The transformed Baker Museum, which re-opens this month, is the “first step in a much larger vision” at Artis—Naples, one that interweaves the campus’ layers of culture together for the first time while connecting with the coastal environment, says architect Michael Manfredi. “It’s a fantastic opportunity to bring these together, the performing arts and visual arts, and the inside and outside.”
Based in New York City, Weiss/Manfredi Architecture/Landscape/Urbanism designed the $26.5-million renovation and expansion of the museum and envisioned the $150-million master plan for the Kimberly K. Querrey and Louis A. Simpson Cultural Campus. The husband-and-wife team of Manfredi and Marion Weiss has earned a revered reputation for similar projects, including the Brooklyn Botanic Garden Visitor Center and Seattle Art Museum Olympic Sculpture Park. Among them, Artis—Naples stands apart, Manfredi says. “There are few globally that bring world-class performing and visual arts together in an interesting way, the way Artis—Naples does,” he notes, calling the campus a “magic cauldron of the arts.”
Copious windows and terraces highlight views outside and invite natural light in. Enhanced performance, learning, and event spaces provide flexibility for a range of disciplines and uses. “Tying all of the arts together in this first phase was central to the ethos of this project,” Manfredi says. “We want to see them as companions.”
The Baker Museum was built in 2000 and sustained damage during Hurricane Irma in 2017, when the exterior stucco cracked and leaked. The new exterior is clad in a pleated metal panel and Jura limestone system, designed to equalize during shifts in atmospheric pressure. The creamy-beige limestone originated in ancient oceans and is composed of sea fossils—the natural hue and texture a reflection of Naples’ coastline. The Figge Conservatory made way for a courtyard and expanded Norris Garden that draws patrons toward the museum’s exterior staircase and performance halls. Contiguous galleries are complemented with breakout galleries on the third floor. The rooftop features a bar, outdoor sculptures, and vistas of the shoreline and setting sun.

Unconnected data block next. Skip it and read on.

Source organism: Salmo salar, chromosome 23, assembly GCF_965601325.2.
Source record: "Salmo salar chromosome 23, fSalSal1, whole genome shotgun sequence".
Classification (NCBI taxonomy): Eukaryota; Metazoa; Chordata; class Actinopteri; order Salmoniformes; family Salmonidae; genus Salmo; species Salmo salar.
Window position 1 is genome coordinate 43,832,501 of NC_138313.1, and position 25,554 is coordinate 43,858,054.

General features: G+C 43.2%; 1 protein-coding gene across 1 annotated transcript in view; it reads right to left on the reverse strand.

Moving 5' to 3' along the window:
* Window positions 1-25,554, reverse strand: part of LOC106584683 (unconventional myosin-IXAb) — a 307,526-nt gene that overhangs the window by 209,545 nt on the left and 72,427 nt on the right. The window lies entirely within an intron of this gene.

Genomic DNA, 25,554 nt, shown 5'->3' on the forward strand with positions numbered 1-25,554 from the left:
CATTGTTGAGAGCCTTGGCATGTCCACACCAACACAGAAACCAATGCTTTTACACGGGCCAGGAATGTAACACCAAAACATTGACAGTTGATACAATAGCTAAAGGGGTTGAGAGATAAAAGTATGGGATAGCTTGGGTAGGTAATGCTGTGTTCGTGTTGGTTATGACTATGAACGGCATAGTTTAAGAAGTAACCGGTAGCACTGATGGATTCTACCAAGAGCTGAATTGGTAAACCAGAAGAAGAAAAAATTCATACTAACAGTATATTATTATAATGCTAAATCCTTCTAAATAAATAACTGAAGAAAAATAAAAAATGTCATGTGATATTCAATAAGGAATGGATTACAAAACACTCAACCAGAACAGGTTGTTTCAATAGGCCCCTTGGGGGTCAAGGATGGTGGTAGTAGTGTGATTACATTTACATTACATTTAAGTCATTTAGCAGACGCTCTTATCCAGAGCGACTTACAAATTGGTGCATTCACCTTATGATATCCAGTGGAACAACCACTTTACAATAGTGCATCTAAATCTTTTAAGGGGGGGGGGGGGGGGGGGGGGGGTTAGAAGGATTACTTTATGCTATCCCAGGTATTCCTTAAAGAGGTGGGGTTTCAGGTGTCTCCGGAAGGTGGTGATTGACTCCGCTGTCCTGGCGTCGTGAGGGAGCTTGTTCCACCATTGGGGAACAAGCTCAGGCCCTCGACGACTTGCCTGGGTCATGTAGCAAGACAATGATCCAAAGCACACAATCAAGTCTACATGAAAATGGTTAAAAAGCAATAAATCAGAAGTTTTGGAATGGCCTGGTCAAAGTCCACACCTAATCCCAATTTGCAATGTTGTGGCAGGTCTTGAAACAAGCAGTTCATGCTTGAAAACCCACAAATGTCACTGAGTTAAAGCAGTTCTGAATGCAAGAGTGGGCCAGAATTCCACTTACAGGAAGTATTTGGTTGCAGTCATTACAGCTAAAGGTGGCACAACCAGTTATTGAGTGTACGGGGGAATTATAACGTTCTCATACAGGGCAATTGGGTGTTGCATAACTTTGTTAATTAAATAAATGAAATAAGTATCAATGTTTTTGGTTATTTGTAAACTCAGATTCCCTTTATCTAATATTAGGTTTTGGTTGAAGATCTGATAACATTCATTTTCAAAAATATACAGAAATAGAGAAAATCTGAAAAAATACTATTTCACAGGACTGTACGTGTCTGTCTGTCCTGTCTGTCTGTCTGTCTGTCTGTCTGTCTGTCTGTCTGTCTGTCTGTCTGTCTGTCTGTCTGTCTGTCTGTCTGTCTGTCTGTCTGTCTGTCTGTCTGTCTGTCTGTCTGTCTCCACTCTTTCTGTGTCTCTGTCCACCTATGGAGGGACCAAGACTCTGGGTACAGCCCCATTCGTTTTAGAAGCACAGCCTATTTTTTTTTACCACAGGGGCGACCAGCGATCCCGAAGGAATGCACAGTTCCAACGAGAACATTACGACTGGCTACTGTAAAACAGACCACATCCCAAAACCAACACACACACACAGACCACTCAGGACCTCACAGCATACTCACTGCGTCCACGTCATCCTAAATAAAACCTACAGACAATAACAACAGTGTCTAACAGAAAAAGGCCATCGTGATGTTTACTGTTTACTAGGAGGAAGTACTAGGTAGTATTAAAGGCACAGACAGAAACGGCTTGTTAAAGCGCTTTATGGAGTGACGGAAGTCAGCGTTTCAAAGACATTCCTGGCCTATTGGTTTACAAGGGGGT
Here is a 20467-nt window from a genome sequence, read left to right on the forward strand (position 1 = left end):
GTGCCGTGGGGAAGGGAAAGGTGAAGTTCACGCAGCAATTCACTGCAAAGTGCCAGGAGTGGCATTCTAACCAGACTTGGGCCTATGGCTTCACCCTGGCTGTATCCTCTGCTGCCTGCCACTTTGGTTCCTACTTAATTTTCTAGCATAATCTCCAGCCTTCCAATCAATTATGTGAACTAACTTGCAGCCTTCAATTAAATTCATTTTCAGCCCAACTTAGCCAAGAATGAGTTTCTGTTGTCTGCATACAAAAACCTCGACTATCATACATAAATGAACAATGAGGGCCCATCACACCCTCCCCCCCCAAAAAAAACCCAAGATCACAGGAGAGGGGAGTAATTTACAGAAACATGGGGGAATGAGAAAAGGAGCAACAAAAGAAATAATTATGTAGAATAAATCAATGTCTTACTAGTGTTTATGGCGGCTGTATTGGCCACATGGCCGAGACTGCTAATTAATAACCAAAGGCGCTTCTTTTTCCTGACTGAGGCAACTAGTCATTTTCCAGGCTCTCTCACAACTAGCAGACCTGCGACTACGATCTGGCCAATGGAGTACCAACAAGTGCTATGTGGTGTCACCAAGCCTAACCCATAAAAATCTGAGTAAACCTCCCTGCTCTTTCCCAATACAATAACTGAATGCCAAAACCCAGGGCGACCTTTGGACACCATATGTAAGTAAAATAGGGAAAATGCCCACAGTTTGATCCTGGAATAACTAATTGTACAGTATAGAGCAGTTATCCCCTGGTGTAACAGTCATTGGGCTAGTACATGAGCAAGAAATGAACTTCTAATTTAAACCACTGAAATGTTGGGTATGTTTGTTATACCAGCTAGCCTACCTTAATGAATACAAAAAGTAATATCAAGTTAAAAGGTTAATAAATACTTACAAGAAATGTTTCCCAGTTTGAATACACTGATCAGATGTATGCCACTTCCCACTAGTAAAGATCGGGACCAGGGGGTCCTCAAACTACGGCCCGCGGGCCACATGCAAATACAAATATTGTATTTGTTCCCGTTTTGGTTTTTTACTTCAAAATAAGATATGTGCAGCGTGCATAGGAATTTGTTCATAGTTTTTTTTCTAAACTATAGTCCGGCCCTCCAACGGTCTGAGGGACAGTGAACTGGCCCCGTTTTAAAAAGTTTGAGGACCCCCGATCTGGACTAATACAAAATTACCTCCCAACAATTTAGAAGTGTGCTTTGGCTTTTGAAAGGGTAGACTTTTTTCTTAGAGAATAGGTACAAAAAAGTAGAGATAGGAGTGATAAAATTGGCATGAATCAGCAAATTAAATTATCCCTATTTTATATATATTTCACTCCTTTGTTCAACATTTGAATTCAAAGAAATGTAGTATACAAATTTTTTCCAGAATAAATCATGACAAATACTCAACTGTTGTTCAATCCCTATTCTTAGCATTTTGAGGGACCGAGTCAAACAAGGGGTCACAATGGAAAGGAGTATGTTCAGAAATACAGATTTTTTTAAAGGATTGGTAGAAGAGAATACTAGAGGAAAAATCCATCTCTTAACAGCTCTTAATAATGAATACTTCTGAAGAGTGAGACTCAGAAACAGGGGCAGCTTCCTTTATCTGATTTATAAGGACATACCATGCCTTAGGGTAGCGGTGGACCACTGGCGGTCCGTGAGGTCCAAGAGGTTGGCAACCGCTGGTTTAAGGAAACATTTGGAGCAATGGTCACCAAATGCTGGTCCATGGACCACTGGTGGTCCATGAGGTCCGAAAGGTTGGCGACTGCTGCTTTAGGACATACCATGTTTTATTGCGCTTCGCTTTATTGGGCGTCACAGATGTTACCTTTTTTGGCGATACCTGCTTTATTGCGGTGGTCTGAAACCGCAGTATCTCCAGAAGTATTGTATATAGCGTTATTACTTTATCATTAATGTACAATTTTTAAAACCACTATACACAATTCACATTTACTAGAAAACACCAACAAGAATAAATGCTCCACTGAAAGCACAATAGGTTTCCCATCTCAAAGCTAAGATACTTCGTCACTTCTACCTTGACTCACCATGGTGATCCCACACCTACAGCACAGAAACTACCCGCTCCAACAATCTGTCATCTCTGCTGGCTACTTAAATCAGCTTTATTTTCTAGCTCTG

Opened in 1989, the campus became a fragmented collection of buildings. Manfredi and Weiss use adjectives such as graceful, undulating, curving, and gentle to describe the architecture and landscape today, and as the master plan unfolds over the next 25 years. “These wandering lines and open portals are a forward-looking expression of the campus identity,” Weiss says. “The curves lead you to the next discovery, and this leads you to the elements that are always changing.”